That young Horgan team is one to watch in the future and the sponsor’s invitation they received to play against some of the best squads in the world will likely serve them well as they mature. The two thousand bucks they got when Laycock’s stone blew a tire doesn’t hurt either.

The Horgans will be back, down the road, but for the present it was another Northern Ontario men’s team that took the spotlight on Sunday – reclaimed it, really – along with an emerging women’s force from Manitoba.

 

 

 

Curling: Canada Cup results set up an intriguing points chase for the rest of the season

(L to R) Jennifer Jones, Kaitlyn Lawes, Jill Officer and Dawn McEwen hoist the Canada Cup. (Michael Burns/Curling Canada)

(L to R) Jennifer Jones, Kaitlyn Lawes, Jill Officer and Dawn McEwen hoist the Canada Cup. (Michael Burns/Curling Canada)

Well, one more curling team gets to exhale and relax just a little bit. The rest now breathe in and brace themselves for an Olympic dreams scrap, one that should make for a very interesting next few months.

Reid Carruthers, welcome to the Olympic Trials. Everyone else not on teams skipped by him, Kevin Koe, Rachel Homan and Jennifer Jones, get scrambling.

Carruthers made it a clean sweep for Manitoba rinks, taking a see-saw, 8-6 victory over Team Gushue – skipped by Mark Nichols – and winning the men’s title at the 2016 Canada Cup. Cracking a three-ender in the ninth to break open a tight one, Team Carruthers also secured an Olympic Trials berth with the victory.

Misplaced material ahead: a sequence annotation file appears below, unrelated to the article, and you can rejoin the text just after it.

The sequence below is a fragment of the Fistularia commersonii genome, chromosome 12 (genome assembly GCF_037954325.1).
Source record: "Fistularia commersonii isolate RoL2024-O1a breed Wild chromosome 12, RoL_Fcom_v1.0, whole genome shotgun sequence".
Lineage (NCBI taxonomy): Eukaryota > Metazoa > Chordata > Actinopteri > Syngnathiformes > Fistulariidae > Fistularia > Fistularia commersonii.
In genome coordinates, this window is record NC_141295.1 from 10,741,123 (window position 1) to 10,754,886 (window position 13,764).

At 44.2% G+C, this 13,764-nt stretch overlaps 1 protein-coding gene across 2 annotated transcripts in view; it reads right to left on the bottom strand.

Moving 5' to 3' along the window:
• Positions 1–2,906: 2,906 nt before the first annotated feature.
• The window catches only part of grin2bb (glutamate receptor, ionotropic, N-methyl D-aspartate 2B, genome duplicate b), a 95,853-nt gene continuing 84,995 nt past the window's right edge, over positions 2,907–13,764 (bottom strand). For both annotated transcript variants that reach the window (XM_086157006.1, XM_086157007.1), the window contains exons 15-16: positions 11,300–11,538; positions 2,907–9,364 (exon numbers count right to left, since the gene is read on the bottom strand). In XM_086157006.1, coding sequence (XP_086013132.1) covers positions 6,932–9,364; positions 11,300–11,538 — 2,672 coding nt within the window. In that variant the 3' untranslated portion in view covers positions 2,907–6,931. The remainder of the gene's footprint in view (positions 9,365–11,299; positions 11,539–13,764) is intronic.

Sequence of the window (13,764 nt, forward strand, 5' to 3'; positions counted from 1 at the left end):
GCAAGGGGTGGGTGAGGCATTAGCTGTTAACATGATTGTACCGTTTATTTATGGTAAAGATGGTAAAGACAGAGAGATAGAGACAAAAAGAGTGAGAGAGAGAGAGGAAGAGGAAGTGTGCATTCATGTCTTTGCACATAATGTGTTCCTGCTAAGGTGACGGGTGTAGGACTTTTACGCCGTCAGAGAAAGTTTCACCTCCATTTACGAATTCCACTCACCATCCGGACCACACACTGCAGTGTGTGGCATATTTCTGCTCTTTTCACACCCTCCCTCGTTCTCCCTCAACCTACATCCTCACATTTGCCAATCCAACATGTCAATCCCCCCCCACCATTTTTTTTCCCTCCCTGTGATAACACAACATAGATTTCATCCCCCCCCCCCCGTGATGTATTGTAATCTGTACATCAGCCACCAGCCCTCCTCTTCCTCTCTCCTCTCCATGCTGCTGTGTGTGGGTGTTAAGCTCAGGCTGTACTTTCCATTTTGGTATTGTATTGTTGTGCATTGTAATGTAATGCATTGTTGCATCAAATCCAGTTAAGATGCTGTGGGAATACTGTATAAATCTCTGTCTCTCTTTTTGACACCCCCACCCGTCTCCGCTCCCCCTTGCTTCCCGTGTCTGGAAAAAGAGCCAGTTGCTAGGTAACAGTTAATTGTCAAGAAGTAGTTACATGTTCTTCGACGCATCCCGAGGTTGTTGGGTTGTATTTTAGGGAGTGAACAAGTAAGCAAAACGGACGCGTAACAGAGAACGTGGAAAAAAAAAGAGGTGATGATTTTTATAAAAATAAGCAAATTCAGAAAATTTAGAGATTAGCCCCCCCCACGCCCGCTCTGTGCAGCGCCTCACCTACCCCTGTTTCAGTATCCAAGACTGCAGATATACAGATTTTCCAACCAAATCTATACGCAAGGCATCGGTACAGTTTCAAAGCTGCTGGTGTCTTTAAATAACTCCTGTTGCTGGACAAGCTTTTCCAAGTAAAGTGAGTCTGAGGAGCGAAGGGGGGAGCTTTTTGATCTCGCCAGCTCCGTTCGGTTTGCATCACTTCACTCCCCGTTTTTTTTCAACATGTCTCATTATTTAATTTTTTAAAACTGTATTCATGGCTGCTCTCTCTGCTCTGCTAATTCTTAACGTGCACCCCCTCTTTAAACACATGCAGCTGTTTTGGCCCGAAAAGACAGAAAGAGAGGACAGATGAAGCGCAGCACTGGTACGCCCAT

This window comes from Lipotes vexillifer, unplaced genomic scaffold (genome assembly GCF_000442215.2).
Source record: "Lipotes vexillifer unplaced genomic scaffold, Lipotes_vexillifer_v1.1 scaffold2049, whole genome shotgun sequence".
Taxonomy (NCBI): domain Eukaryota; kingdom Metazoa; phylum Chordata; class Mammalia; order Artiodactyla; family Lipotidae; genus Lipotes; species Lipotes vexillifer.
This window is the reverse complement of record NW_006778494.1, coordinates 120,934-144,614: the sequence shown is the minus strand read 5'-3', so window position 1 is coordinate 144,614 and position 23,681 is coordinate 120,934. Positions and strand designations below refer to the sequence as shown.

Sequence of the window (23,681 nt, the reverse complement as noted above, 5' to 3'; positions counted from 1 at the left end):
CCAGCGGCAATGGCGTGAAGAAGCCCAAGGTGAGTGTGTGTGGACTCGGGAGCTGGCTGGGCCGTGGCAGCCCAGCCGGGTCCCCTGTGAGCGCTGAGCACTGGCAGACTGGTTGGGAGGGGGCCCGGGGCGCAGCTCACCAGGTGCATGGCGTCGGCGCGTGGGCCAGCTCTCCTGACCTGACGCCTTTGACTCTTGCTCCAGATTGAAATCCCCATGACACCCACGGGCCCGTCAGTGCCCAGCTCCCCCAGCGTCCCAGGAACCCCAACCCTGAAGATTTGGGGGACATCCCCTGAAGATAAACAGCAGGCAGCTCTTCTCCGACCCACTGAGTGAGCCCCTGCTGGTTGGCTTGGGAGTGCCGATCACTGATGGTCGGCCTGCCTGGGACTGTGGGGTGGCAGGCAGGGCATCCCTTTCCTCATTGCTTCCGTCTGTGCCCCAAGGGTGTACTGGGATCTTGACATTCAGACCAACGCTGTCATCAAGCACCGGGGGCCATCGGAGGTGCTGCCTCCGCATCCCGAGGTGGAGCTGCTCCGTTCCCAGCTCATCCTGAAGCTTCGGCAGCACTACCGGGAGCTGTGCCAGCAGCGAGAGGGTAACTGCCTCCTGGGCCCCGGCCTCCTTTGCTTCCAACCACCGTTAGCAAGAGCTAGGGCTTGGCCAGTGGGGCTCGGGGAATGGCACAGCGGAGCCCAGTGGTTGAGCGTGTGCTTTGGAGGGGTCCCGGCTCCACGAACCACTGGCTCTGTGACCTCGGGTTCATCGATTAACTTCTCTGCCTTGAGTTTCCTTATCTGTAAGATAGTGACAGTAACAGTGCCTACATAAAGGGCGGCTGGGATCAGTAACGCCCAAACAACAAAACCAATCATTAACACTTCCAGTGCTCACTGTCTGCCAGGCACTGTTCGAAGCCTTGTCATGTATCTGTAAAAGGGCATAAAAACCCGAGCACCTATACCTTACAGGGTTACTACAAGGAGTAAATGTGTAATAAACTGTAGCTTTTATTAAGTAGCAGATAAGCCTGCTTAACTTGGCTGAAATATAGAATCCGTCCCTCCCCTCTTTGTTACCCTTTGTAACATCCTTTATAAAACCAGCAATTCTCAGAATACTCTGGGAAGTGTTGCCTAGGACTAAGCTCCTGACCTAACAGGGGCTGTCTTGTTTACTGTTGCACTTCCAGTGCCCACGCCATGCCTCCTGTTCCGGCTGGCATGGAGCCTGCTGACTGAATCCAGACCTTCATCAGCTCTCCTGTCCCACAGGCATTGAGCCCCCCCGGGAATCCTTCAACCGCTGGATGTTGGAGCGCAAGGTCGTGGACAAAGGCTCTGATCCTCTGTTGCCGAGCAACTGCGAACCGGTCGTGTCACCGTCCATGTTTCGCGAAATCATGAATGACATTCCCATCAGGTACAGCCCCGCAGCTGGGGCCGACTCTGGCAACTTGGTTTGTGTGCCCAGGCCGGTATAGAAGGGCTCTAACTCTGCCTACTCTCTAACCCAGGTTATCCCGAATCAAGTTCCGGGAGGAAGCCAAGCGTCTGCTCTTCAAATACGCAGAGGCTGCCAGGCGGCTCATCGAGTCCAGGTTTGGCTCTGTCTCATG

The results of The Canada Cup have provided us with what should be the ingredients for a hell of a race over the course of the winter and spring, with the women’s side now getting what the men’s side already had – an extra berth based on the 2016-17 end-of-season standings.

Not that the final result brought that about. Even before Team Jennifer Jones and Team Rachel Homan stepped on the ice for their final in Brandon, Manitoba, it had already been confirmed that another berth in the qualifier for the 2018 games would be up for grabs, even though the juiciest morsel in winning the tournament was a guaranteed spot in that competition. Both Jones and Homan had already locked down spots in Kanata, Ontario, where Canada’s men’s and women’s Olympic curling teams will be decided one year from now.

A Homan/Jones final meant the trials berth on offer would scatter to the wind, set to land at the end of the year, based on tour points. That’s a shame for the other rinks in Brandon who’d hoped to join them on the invitee’s list, but a boon for those who were watching from elsewhere and who now have a bonus spot to try and reel in.

A steal of four, in the third end, propelled Jones and her team to the crown (Jones’ third) in a 9-5 win and the $14,000.00 grand prize (as well as two grand for each round-robin win) that came along with it. Cash is nice, of course, and so are titles, but both of those teams already had the luxury of playing a relaxed schedule in 2016-17. The rest of the women’s field was hoping to win it all and celebrate an early Christmas – not just because of the money – safe from the uncertainty of an intense points pursuit.

“This is one of the toughest events to win so we’re pretty pleased,” Jones told TSN afterward. “We’re workin’ hard to get back into the form we were in 2014.”

For Val Sweeting, Chelsea Carey, Kerri Einarson, Tracy Fleury and Kelsey Rocque, it means heading back into the cauldron, trying to earn their way in the hard way, either by way of a national Scotties championship (as long as they then go on to a podium finish at worlds) or a high enough finish in the Canadian Team Ranking System (CTRS) standings. For skips like Allison Flaxey, Michelle Englot and Casey Scheidegger – who didn’t get a crack at the Canada Cup – it’s a bit of a “Yahtzee!” situation as at least three trials invitations will be offered at the end of this season, based on points.